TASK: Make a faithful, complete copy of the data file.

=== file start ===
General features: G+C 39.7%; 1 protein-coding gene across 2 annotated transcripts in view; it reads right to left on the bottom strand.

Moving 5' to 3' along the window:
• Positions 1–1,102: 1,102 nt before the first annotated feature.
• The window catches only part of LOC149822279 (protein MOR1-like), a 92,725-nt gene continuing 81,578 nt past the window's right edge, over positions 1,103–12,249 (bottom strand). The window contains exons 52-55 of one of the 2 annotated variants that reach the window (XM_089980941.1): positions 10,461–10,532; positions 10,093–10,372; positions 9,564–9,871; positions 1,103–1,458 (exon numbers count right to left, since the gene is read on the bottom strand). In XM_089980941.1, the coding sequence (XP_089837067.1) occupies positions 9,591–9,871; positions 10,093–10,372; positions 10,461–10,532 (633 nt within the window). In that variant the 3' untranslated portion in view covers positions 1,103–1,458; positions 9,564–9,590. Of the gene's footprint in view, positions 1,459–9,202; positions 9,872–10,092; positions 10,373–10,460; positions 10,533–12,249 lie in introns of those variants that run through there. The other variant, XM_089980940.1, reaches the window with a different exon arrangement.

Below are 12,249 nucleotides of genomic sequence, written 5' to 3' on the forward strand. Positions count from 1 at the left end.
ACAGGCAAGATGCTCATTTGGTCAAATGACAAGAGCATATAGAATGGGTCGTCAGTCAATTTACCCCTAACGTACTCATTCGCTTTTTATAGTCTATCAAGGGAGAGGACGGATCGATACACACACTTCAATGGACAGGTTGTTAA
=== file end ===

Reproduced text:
General features: G+C 39.7%; 1 protein-coding gene across 2 annotated transcripts in view; it reads right to left on the bottom strand.

Moving 5' to 3' along the window:
• Positions 1–1,102: 1,102 nt before the first annotated feature.
• The window catches only part of LOC149822279 (protein MOR1-like), a 92,725-nt gene continuing 81,578 nt past the window's right edge, over positions 1,103–12,249 (bottom strand). The window contains exons 52-55 of one of the 2 annotated variants that reach the window (XM_089980941.1): positions 10,461–10,532; positions 10,093–10,372; positions 9,564–9,871; positions 1,103–1,458 (exon numbers count right to left, since the gene is read on the bottom strand). In XM_089980941.1, the coding sequence (XP_089837067.1) occupies positions 9,591–9,871; positions 10,093–10,372; positions 10,461–10,532 (633 nt within the window). In that variant the 3' untranslated portion in view covers positions 1,103–1,458; positions 9,564–9,590. Of the gene's footprint in view, positions 1,459–9,202; positions 9,872–10,092; positions 10,373–10,460; positions 10,533–12,249 lie in introns of those variants that run through there. The other variant, XM_089980940.1, reaches the window with a different exon arrangement.

Below are 12,249 nucleotides of genomic sequence, written 5' to 3' on the forward strand. Positions count from 1 at the left end.
ACAGGCAAGATGCTCATTTGGTCAAATGACAAGAGCATATAGAATGGGTCGTCAGTCAATTTACCCCTAACGTACTCATTCGCTTTTTATAGTCTATCAAGGGAGAGGACGGATCGATACACACACTTCAATGGACAGGTTGTTAA